Can anyone answer this question, on a lens, for a friend of mine?

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A friend at work just bought a used 18-200 off eBay. He already has a 55-200. Both are DX, being used on a DX body. He also has an 18-105 DX lens.

So.. all that being said.

He shot a picture of a lamp at 18, using the used 18-200 and his 18-105. The pictures were pretty identical, in the size of the lamp in the photo. No question on that.


He shot at 200 with the 55-200 and got this:

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He took his newly acquired eBay 18-200, shot it at 200 and got this:

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He then took his older 55-200, set it to 125 and got this:

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His question is.. Why does the 18-200 shot at 200, not look the same as the 55-200 shot at 200. They were all shot from the exact same distance on the same body. Why is 200 on one lens not 200 on another? Is his eBay lens bad? He says it feels 'funny' when it is zoomed.

So opinions wanted. I think the lens is bad. Thanks to all who answer to help him out.

Don
 
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It's normal for that lens. With the 18-200 set at 200mm and focused at that distance the field of view is not the same as 200mm when focused at a greater distance. The term for this phenomenon is 'focus breathing'. At that physical distance the 18-200 has approximately the same field of view as the 55-200 does at 130mm. However, when both the 18-200 and the 55-200 are focused on an object an infinity you'll see they both offer about the same FOV.

In order to achieve the 18-200mm focal length range the focus breathing became more pronounced than with some other lenses where it's not as noticeable. In other words, it was a design compromise in order to offer that focal range.
 
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I Googled that:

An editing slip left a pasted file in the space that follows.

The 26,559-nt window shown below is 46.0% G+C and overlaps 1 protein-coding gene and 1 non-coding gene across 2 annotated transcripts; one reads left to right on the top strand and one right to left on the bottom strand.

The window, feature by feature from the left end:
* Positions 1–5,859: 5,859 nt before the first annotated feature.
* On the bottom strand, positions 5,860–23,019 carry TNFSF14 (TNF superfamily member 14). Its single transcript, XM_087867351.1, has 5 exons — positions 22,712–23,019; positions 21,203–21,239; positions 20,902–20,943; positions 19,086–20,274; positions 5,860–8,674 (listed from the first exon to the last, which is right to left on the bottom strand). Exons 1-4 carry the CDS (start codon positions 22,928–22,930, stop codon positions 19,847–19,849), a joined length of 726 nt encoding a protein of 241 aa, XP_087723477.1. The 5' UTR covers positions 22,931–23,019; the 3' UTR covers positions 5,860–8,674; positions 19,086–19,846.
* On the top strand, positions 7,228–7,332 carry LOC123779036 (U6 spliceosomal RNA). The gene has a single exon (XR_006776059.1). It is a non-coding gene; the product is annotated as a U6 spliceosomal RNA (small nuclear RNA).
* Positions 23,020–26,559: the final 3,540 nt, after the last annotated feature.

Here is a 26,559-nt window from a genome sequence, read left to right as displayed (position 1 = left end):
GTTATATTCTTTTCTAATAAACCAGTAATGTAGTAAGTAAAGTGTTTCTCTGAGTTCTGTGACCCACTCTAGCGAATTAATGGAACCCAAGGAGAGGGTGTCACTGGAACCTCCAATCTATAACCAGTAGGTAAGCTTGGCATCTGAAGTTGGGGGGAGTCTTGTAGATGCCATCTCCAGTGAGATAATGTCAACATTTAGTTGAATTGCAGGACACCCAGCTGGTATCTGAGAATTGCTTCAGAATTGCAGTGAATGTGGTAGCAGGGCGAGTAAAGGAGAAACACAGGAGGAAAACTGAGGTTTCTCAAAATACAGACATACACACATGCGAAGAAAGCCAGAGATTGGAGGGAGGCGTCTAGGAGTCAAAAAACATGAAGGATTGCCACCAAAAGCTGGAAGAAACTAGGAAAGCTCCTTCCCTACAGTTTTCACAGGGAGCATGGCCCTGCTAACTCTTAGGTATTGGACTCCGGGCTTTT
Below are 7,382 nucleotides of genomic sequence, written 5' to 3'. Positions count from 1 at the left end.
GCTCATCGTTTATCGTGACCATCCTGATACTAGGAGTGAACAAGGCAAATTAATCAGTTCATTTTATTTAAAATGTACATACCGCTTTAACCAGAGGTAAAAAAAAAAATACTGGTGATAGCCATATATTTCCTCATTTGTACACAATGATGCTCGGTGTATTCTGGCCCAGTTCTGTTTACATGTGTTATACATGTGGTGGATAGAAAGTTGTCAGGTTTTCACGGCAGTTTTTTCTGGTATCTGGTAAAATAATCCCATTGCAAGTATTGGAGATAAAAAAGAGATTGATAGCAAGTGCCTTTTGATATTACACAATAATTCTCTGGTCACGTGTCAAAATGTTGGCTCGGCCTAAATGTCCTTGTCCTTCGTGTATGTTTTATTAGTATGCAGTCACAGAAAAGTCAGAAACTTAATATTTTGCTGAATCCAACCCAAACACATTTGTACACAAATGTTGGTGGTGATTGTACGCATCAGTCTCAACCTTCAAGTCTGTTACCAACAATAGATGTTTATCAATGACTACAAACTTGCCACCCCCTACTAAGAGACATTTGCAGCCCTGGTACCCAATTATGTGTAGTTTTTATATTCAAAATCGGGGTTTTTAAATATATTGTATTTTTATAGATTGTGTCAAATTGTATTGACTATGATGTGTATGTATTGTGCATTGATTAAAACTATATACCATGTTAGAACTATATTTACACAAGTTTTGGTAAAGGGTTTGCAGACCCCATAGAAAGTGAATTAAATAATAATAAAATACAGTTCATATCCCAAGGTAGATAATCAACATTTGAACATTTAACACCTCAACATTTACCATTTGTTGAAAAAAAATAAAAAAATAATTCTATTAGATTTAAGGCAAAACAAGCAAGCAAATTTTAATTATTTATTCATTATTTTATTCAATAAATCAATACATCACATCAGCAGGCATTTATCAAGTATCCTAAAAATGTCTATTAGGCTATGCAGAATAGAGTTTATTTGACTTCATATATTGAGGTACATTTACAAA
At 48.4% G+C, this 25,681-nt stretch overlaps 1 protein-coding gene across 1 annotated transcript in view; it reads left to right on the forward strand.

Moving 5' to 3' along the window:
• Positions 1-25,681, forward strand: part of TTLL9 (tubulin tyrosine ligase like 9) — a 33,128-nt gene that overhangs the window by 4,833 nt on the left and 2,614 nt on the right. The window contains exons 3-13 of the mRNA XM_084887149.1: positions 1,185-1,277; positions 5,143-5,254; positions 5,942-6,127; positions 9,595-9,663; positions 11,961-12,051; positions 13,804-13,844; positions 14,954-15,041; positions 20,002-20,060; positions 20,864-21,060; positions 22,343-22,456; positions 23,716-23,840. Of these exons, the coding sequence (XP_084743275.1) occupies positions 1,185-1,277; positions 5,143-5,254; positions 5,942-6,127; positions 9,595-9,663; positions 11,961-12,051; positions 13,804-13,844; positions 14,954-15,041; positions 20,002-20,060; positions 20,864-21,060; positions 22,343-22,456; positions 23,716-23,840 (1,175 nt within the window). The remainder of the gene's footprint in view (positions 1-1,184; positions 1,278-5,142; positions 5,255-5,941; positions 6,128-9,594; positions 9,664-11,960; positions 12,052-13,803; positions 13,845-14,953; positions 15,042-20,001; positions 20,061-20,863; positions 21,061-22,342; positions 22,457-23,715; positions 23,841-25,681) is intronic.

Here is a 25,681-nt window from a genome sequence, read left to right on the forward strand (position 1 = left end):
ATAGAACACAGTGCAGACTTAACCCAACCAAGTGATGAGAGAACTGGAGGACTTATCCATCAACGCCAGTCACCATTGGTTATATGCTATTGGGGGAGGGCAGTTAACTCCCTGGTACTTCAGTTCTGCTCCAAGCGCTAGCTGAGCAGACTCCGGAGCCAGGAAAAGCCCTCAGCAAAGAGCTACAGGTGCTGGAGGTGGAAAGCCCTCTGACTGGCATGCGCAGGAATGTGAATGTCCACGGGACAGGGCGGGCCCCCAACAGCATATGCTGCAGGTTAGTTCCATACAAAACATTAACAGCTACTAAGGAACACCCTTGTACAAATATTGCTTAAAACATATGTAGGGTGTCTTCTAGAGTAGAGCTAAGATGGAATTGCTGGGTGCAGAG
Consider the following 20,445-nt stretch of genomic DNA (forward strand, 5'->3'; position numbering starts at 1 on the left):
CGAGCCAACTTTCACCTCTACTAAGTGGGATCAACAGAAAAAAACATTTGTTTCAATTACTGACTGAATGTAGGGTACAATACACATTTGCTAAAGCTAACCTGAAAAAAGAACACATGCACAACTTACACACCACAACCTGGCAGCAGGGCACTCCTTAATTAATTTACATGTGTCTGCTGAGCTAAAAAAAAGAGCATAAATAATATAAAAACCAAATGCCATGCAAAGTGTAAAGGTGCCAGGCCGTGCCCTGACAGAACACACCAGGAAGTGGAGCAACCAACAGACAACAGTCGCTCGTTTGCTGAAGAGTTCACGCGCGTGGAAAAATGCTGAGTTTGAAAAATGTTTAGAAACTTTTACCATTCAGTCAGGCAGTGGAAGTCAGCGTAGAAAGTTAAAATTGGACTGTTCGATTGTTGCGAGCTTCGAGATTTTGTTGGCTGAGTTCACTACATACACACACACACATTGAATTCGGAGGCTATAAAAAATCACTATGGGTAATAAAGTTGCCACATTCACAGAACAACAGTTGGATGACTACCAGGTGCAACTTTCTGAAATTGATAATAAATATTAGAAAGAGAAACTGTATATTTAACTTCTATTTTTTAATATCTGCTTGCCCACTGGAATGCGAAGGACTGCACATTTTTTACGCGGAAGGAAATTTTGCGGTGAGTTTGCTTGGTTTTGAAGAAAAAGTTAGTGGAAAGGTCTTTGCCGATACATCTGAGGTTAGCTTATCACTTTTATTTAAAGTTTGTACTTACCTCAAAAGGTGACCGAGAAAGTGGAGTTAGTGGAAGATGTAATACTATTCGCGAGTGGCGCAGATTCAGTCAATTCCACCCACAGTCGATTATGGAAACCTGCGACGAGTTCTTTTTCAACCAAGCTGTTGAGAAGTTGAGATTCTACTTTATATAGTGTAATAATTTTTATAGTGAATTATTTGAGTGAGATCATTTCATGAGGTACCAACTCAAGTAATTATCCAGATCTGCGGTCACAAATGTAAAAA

http://m43photo.blogspot.com/2010/10/focal-length-and-focus-distance.html

You learn something new every day! Thanks!


It's normal for that lens. With the 18-200 set at 200mm and focused at that distance the field of view is not the same as 200mm when focused at a greater distance. The term for this phenomenon is 'focus breathing'. At that physical distance the 18-200 has approximately the same field of view as the 55-200 does at 130mm. However, when both the 18-200 and the 55-200 are focused on an object an infinity you'll see they both offer about the same FOV.
 
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'focus breathing' could make a lens at 200mm appear to have the same field of view as another at 130mm? That seems like a huge difference, considering both were focused from the same distance. Maybe repeat the test with an object farther away. But if a lens can lose 70mm just due to focus variation that does not sound right.

Also, if you have info on field of view and focal lengths, please contribute in this thread:
https://www.nikoncafe.com/vforums/showthread.php?t=301934
 
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Have you run the test yourself? I have heard of Focus Breathing before but I didnt think the effect was 70mm...

I would ask him to bring it round so you can try for yourself. Maybe its not fully extending properly when zooming